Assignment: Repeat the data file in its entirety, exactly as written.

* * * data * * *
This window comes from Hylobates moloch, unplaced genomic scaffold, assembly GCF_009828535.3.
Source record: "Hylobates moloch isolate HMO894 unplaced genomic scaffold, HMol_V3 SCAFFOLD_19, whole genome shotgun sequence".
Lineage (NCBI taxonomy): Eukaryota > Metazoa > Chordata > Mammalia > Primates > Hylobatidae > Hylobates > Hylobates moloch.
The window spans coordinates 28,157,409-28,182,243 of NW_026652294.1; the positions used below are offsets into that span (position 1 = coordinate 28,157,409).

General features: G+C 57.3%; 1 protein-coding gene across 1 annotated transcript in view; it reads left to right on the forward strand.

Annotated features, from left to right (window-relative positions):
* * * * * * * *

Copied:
This window comes from Hylobates moloch, unplaced genomic scaffold, assembly GCF_009828535.3.
Source record: "Hylobates moloch isolate HMO894 unplaced genomic scaffold, HMol_V3 SCAFFOLD_19, whole genome shotgun sequence".
Lineage (NCBI taxonomy): Eukaryota > Metazoa > Chordata > Mammalia > Primates > Hylobatidae > Hylobates > Hylobates moloch.
The window spans coordinates 28,157,409-28,182,243 of NW_026652294.1; the positions used below are offsets into that span (position 1 = coordinate 28,157,409).

General features: G+C 57.3%; 1 protein-coding gene across 1 annotated transcript in view; it reads left to right on the forward strand.

Annotated features, from left to right (window-relative positions):